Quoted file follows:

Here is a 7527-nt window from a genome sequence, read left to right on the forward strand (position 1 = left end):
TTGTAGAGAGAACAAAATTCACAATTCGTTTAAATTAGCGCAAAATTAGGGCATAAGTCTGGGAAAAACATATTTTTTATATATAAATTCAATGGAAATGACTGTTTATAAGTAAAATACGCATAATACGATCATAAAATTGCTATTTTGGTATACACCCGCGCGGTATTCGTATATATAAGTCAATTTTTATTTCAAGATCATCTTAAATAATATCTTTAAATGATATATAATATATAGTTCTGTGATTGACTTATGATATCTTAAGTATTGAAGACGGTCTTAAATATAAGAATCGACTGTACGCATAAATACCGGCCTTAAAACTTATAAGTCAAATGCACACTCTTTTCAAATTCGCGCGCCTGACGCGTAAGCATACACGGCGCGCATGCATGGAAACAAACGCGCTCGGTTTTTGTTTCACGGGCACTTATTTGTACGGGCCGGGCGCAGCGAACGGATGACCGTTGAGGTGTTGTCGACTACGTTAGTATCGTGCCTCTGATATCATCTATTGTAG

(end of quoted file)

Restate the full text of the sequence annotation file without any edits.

Here is a 7527-nt window from a genome sequence, read left to right on the forward strand (position 1 = left end):
TTGTAGAGAGAACAAAATTCACAATTCGTTTAAATTAGCGCAAAATTAGGGCATAAGTCTGGGAAAAACATATTTTTTATATATAAATTCAATGGAAATGACTGTTTATAAGTAAAATACGCATAATACGATCATAAAATTGCTATTTTGGTATACACCCGCGCGGTATTCGTATATATAAGTCAATTTTTATTTCAAGATCATCTTAAATAATATCTTTAAATGATATATAATATATAGTTCTGTGATTGACTTATGATATCTTAAGTATTGAAGACGGTCTTAAATATAAGAATCGACTGTACGCATAAATACCGGCCTTAAAACTTATAAGTCAAATGCACACTCTTTTCAAATTCGCGCGCCTGACGCGTAAGCATACACGGCGCGCATGCATGGAAACAAACGCGCTCGGTTTTTGTTTCACGGGCACTTATTTGTACGGGCCGGGCGCAGCGAACGGATGACCGTTGAGGTGTTGTCGACTACGTTAGTATCGTGCCTCTGATATCATCTATTGTAG